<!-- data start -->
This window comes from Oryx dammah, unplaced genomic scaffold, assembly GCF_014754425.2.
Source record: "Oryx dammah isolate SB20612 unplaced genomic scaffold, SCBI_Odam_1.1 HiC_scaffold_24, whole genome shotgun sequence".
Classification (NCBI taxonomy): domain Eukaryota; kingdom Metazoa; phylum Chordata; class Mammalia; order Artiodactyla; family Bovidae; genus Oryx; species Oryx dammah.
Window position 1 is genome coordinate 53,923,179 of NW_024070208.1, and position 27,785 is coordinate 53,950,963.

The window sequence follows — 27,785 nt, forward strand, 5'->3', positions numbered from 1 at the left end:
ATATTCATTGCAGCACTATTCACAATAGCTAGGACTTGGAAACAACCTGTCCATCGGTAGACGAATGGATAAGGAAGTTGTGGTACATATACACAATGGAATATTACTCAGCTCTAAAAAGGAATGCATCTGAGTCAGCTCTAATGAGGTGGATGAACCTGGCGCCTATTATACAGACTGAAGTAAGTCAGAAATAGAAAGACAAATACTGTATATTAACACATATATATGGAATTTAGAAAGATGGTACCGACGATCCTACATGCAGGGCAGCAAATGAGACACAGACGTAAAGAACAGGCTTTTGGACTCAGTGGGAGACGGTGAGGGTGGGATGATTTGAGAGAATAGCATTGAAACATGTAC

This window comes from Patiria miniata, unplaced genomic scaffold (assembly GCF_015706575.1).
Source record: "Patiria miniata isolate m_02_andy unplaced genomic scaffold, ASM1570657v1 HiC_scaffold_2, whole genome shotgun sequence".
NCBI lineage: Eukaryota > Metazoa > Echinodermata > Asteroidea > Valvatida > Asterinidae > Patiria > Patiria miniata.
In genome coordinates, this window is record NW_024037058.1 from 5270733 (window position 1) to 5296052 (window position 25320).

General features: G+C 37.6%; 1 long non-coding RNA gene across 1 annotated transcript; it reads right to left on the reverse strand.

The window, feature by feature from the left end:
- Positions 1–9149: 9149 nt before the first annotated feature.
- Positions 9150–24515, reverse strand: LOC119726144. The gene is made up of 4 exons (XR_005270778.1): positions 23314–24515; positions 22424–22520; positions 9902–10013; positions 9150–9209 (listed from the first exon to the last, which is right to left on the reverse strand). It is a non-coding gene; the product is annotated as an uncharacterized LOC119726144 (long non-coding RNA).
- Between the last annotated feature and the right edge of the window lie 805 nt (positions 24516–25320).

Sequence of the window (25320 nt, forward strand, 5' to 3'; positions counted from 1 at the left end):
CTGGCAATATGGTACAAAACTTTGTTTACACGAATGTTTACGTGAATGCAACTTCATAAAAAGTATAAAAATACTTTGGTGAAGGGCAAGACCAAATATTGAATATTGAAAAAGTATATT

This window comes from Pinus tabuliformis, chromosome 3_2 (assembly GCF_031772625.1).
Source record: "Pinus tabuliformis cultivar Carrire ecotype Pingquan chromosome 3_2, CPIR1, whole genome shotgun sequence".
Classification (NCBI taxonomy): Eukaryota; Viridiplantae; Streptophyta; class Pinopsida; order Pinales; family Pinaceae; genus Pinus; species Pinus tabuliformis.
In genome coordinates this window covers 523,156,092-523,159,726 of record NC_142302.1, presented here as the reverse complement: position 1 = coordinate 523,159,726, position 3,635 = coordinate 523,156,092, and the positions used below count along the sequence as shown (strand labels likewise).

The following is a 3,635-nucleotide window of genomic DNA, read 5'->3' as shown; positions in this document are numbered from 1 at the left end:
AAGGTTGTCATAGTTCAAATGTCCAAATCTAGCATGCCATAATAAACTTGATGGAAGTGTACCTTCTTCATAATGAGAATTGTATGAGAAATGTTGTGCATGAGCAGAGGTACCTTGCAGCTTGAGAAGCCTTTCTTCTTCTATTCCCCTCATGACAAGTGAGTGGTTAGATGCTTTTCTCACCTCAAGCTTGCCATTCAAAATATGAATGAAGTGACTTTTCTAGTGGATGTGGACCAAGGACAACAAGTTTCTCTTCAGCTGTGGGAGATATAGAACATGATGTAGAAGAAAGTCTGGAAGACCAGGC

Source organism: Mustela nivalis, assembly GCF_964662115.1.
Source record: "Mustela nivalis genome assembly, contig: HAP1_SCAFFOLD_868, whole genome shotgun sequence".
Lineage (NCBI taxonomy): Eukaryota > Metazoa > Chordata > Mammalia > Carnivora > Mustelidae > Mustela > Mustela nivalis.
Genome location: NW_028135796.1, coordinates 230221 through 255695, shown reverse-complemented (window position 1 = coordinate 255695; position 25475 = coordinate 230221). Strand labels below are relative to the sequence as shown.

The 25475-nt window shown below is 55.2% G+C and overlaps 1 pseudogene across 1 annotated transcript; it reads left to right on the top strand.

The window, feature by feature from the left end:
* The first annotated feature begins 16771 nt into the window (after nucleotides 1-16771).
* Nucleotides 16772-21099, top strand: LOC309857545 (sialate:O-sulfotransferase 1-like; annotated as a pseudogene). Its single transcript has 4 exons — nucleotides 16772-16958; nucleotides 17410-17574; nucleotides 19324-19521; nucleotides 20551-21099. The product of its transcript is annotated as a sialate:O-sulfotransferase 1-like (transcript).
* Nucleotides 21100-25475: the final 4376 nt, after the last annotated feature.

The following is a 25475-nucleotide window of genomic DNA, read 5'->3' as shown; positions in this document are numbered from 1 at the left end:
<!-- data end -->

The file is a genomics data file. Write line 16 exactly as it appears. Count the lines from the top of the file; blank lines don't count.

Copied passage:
Sequence of the window (25320 nt, forward strand, 5' to 3'; positions counted from 1 at the left end):